Factors associated with the utilization of diagnostic tools among countries with different income levels during the COVID-19 pandemic
Global Health Research and Policy volume 8, Article number: 45 (2023)
Disparities in the utilization of essential medical products are a key factor contributing to inequality in health outcomes. We aimed to analyze the trends and influencing factors in using Coronavirus disease 2019 (COVID-19) diagnostic tools and disparities in countries with different income levels.
We conducted a cross-sectional study using open and publicly available data sources. Data were mainly collected from the Foundation for Innovative New Diagnostics, "Our World in Data," and the Global Burden of Disease databases. Negative binomial regression model and generalized linear mixed model were employed to investigate into five sets of factors associated with the usage of diagnostics: severity of COVID-19, socioeconomic status, health status, medical service capacity, and rigidity of response. Dominance analysis was utilized to compare the relative importance of these factors. The Blinder–Oaxaca decomposition was used to decompose the difference in the usage of diagnostics between countries.
The total COVID-19 testing rate ranged from 5.13 to 22,386.63 per 1000 people from March 2020 to October 2022 and the monthly testing rate declined dramatically from January 2022 to October 2022 (52.37/1000 vs 5.91/1000).. The total testing rate was primarily associated with socioeconomic status (37.84%), with every 1 standard deviation (SD) increase in Gross Domestic Product per capita and the proportion of people aged ≥ 70, the total testing rate increased by 88% and 31%. And so is the medical service capacity (33.66%), with every 1 SD increase in health workforce density, the number increased by 38%. The monthly testing rate was primarily associated with socioeconomic status (34.72%) and medical service capacity (28.67%), and the severity of COVID-19 (21.09%). The average difference in the total testing rates between high-income and low-income countries was 2726.59 per 1000 people, and 2493.43 (91.45%) of the differences could be explained through the five sets of factors.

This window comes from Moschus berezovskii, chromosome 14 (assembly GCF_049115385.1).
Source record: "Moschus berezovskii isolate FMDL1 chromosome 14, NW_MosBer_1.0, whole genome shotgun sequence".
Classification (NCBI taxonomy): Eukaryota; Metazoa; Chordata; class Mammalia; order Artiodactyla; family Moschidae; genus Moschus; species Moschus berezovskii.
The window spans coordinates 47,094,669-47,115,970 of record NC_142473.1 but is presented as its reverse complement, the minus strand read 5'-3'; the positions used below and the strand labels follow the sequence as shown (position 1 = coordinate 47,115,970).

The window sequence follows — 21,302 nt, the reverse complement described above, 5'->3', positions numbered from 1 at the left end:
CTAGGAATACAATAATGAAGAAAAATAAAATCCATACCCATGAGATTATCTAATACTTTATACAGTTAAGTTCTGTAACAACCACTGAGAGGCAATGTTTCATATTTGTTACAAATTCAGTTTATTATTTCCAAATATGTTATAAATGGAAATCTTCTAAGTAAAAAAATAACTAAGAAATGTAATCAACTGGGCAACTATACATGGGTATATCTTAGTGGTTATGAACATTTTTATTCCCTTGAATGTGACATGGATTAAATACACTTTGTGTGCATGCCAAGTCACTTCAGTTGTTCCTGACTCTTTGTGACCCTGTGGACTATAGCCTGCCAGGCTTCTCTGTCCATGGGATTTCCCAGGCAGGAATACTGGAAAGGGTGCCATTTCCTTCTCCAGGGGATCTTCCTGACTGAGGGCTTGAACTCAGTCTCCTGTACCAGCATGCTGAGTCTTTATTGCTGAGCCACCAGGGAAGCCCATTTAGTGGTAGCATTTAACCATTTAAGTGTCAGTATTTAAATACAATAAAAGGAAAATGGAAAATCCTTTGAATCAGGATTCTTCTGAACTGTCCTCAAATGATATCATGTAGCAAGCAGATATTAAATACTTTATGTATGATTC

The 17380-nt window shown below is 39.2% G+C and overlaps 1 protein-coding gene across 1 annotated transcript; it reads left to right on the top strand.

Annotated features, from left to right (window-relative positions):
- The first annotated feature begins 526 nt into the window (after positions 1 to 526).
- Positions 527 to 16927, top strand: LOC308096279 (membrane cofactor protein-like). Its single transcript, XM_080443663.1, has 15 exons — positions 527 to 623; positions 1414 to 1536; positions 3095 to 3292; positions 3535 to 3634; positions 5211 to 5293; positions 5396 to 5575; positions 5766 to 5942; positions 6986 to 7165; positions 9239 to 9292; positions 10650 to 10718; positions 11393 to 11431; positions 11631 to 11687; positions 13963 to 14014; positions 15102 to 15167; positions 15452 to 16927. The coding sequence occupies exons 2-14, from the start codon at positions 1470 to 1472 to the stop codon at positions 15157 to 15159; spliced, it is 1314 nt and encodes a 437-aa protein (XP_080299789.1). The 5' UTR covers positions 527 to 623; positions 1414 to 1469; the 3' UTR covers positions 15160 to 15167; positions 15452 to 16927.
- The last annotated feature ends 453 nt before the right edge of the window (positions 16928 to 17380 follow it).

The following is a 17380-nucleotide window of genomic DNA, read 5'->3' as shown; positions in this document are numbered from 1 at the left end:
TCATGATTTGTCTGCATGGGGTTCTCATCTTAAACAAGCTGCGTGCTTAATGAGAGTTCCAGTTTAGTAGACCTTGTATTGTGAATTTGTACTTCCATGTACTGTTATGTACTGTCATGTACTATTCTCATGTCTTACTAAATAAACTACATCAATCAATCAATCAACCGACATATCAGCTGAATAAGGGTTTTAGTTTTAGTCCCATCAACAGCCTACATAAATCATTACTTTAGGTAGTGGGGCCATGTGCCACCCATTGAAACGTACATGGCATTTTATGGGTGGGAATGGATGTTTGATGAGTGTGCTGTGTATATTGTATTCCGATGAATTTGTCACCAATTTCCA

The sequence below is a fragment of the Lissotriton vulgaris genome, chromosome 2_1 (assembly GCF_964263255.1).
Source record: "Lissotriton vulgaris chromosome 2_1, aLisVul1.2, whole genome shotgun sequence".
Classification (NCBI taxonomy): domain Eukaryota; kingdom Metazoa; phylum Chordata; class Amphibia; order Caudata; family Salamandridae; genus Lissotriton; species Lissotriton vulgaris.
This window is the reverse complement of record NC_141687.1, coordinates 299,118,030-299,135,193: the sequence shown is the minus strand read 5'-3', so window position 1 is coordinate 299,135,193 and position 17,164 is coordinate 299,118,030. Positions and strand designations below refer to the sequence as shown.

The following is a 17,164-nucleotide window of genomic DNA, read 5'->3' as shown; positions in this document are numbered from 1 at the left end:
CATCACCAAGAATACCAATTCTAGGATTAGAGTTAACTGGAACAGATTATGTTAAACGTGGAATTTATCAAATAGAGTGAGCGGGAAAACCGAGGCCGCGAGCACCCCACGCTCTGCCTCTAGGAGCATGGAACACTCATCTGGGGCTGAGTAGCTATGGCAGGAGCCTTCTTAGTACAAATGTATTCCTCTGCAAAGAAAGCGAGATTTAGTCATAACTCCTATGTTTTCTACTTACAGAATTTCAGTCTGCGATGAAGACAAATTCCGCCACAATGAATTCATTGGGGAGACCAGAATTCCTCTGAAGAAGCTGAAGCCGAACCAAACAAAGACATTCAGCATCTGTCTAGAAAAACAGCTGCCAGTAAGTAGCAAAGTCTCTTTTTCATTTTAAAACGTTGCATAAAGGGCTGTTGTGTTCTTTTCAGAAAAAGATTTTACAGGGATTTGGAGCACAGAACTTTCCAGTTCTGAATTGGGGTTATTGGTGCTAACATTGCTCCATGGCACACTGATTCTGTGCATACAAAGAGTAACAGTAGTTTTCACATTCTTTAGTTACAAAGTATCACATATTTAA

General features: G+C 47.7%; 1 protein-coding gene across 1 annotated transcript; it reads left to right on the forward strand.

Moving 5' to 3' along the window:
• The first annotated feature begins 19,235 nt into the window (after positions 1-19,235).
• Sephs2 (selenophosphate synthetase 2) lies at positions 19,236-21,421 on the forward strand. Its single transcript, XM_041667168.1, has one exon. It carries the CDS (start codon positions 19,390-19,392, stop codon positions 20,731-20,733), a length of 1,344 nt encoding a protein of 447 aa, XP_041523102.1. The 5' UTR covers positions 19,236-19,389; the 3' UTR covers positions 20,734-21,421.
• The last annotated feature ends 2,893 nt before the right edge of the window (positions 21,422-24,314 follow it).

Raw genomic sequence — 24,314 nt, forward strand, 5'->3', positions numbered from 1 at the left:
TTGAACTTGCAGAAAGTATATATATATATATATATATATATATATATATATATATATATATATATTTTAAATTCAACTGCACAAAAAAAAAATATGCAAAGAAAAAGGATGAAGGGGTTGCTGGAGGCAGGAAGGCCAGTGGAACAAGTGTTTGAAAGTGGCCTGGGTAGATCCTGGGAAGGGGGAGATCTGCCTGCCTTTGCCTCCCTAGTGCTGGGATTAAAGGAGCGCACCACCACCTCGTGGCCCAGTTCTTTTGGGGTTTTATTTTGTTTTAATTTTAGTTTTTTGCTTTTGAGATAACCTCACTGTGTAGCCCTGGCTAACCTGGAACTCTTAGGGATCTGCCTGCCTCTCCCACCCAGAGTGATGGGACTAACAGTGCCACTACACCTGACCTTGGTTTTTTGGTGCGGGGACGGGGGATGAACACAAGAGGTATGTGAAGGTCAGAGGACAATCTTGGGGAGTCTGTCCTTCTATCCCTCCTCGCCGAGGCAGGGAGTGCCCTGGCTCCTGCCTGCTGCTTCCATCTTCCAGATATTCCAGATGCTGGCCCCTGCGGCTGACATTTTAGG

Redoubling the efforts, such as local manufacturing, regulatory reliance, and strengthening the community health workforce and laboratory capacity in low- and middle-income countries (LMICs) cannot be more significant for ensuring sustainable and equitable access to diagnostic tools during pandemic.